D.J. Lafon was born in Ogden, Utah and took an early interest in art. He began making a living as an artist at the age of 18 and was featured in Life Magazine as one of America's top emerging artists in 1951. He received his Bachelor's and Master's of Fine Art in painting and drawing from the University of Utah in Salt Lake City.
In 1964, after years of working as an illustrator and teaching painting and drawing, Lafon assumed the chairmanship of the Art Department at East Central University in Ada. While teaching, Lafon remained dedicated to the creation of his own art. He considered teaching to be his second job and worked diligently in his home studio at night. Lafon retired from teaching in 1984 and moved to a home in rural east Norman where he committed himself full-time to his own artwork.
Lafon served as the Visual Arts Director for the Oklahoma Arts Institute and as a Guest Artist at Wichita State University in 1990. He was the recipient of many honors and awards including a Governor's Arts Award in 1992 and the 2007 Lifetime Achievement Award from the Paseo Arts Association. He presented his work in numerous solo and group exhibitions and his work was acquired by many museums, galleries, and public collections including the State Art Collections of Oklahoma and Utah, the University of North Carolina Art Museum, Springfield Art Museum, Oklahoma City Art Museum, Philbrook Museum in Tulsa, Southwestern Bell Telephone, Conoco and Koch Industries. Lafon also completed various public commissions for Warner Brothers, the University of Oklahoma School of Dentistry, and the Ada Public Library, among others. Lafon has been represented by JRB Art at the Elms in Oklahoma City since 2003.
Lafon had a long running series of paintings investigating people of power, including generals, popes, business leaders, and politicians.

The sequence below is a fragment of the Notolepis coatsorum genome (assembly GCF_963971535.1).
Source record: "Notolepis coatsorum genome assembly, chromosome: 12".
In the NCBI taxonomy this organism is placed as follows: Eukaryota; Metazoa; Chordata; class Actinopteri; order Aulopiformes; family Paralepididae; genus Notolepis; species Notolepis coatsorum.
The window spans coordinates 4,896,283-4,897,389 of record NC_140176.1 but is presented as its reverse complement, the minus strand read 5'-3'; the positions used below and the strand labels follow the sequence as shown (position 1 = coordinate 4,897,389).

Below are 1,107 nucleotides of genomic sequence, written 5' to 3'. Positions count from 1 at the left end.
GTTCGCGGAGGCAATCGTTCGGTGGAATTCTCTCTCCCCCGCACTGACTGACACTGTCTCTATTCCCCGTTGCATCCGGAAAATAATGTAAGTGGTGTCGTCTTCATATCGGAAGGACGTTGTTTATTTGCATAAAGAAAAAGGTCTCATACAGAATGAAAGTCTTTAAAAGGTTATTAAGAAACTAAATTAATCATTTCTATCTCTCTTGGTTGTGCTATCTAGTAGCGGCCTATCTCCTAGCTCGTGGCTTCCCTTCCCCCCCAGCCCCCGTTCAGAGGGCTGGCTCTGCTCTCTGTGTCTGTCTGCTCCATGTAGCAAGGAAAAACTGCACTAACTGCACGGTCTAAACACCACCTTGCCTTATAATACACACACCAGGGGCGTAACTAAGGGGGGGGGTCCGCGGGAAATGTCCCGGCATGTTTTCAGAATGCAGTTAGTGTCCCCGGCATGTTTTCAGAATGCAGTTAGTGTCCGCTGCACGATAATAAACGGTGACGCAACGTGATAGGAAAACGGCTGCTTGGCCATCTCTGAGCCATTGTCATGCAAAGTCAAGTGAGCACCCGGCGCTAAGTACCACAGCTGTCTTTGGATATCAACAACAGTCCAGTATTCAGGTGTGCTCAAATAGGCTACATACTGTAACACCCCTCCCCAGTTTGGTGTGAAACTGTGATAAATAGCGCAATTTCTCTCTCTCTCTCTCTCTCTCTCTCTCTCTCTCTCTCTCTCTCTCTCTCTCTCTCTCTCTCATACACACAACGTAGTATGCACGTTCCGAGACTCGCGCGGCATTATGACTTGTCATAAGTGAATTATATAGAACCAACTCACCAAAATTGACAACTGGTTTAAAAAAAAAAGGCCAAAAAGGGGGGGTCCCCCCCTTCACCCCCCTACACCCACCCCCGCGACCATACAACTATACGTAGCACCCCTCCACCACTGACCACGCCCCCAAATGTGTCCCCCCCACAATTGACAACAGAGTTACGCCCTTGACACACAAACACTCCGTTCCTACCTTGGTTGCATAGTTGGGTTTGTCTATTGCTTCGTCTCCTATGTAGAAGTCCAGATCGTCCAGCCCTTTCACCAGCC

This exhibit features many of Lafon's businessmen. Of the series, Lafon said, "One of the most mysterious and difficult things is people. Why do they do what they do? I used to spend a lot of time looking through magazines to see 'what is General so and so doing? And what is this person doing?' And you do hear a little bit about businessmen now, but we really don't know what they do. I don't know what they do really behind closed doors. They are kind of mysterious."
Lafon was a notoriously humble and genuine artist with just a touch of sarcasm. He passed away at his Norman studio on January 18, 2011. His wife Dortha was by his side.
The longer I work on art the more I am convinced that artists shouldn't talk about their work. I work in a non-verbal form of communications, although I will occasionally write something on a drawing or painting. In written statements, one often applies academic justifications for what the artist has done. These statements are usually nonsense. Art needs to provoke an emotional response totally on the visual content of the work. Whatever is said about the work will not matter a hundred years from now. I have failed if I can't make you look and feel something by visual means alone.
This exhibit, courtesy of JRB Art at the Elms, is sponsored by the Oklahoma Arts Council.